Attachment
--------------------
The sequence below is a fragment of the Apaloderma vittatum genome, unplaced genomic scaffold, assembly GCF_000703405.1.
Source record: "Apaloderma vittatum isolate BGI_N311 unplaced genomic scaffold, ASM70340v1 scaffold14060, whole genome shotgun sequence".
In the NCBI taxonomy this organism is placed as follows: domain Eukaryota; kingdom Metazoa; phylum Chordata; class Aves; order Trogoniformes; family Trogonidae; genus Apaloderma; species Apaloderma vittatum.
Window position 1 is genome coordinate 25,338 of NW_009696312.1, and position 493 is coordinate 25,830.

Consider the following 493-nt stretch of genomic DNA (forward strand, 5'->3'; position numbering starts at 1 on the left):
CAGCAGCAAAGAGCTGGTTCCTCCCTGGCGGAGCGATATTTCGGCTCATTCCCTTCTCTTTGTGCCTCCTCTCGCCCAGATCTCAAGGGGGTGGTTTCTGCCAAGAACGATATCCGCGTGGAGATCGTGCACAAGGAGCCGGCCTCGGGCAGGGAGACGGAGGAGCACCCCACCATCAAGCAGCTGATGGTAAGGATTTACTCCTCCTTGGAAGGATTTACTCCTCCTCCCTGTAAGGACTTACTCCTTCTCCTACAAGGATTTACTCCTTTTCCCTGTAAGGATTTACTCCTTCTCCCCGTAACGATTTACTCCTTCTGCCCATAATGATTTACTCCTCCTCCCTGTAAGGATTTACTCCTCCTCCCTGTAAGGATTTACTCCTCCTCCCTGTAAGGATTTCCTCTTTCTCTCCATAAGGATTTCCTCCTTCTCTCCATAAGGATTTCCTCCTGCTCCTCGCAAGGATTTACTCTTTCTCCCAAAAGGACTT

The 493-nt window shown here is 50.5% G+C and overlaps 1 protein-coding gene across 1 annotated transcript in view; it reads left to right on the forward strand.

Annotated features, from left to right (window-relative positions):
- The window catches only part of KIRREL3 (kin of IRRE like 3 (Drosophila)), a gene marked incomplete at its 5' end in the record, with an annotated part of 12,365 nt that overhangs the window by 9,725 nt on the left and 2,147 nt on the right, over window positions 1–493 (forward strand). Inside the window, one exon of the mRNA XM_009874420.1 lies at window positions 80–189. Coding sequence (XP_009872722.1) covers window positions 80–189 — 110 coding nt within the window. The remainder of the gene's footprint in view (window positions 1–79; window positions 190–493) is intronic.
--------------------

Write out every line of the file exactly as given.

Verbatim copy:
The sequence below is a fragment of the Apaloderma vittatum genome, unplaced genomic scaffold, assembly GCF_000703405.1.
Source record: "Apaloderma vittatum isolate BGI_N311 unplaced genomic scaffold, ASM70340v1 scaffold14060, whole genome shotgun sequence".
In the NCBI taxonomy this organism is placed as follows: domain Eukaryota; kingdom Metazoa; phylum Chordata; class Aves; order Trogoniformes; family Trogonidae; genus Apaloderma; species Apaloderma vittatum.
Window position 1 is genome coordinate 25,338 of NW_009696312.1, and position 493 is coordinate 25,830.

Consider the following 493-nt stretch of genomic DNA (forward strand, 5'->3'; position numbering starts at 1 on the left):
CAGCAGCAAAGAGCTGGTTCCTCCCTGGCGGAGCGATATTTCGGCTCATTCCCTTCTCTTTGTGCCTCCTCTCGCCCAGATCTCAAGGGGGTGGTTTCTGCCAAGAACGATATCCGCGTGGAGATCGTGCACAAGGAGCCGGCCTCGGGCAGGGAGACGGAGGAGCACCCCACCATCAAGCAGCTGATGGTAAGGATTTACTCCTCCTTGGAAGGATTTACTCCTCCTCCCTGTAAGGACTTACTCCTTCTCCTACAAGGATTTACTCCTTTTCCCTGTAAGGATTTACTCCTTCTCCCCGTAACGATTTACTCCTTCTGCCCATAATGATTTACTCCTCCTCCCTGTAAGGATTTACTCCTCCTCCCTGTAAGGATTTACTCCTCCTCCCTGTAAGGATTTCCTCTTTCTCTCCATAAGGATTTCCTCCTTCTCTCCATAAGGATTTCCTCCTGCTCCTCGCAAGGATTTACTCTTTCTCCCAAAAGGACTT

The 493-nt window shown here is 50.5% G+C and overlaps 1 protein-coding gene across 1 annotated transcript in view; it reads left to right on the forward strand.

Annotated features, from left to right (window-relative positions):
- The window catches only part of KIRREL3 (kin of IRRE like 3 (Drosophila)), a gene marked incomplete at its 5' end in the record, with an annotated part of 12,365 nt that overhangs the window by 9,725 nt on the left and 2,147 nt on the right, over window positions 1–493 (forward strand). Inside the window, one exon of the mRNA XM_009874420.1 lies at window positions 80–189. Coding sequence (XP_009872722.1) covers window positions 80–189 — 110 coding nt within the window. The remainder of the gene's footprint in view (window positions 1–79; window positions 190–493) is intronic.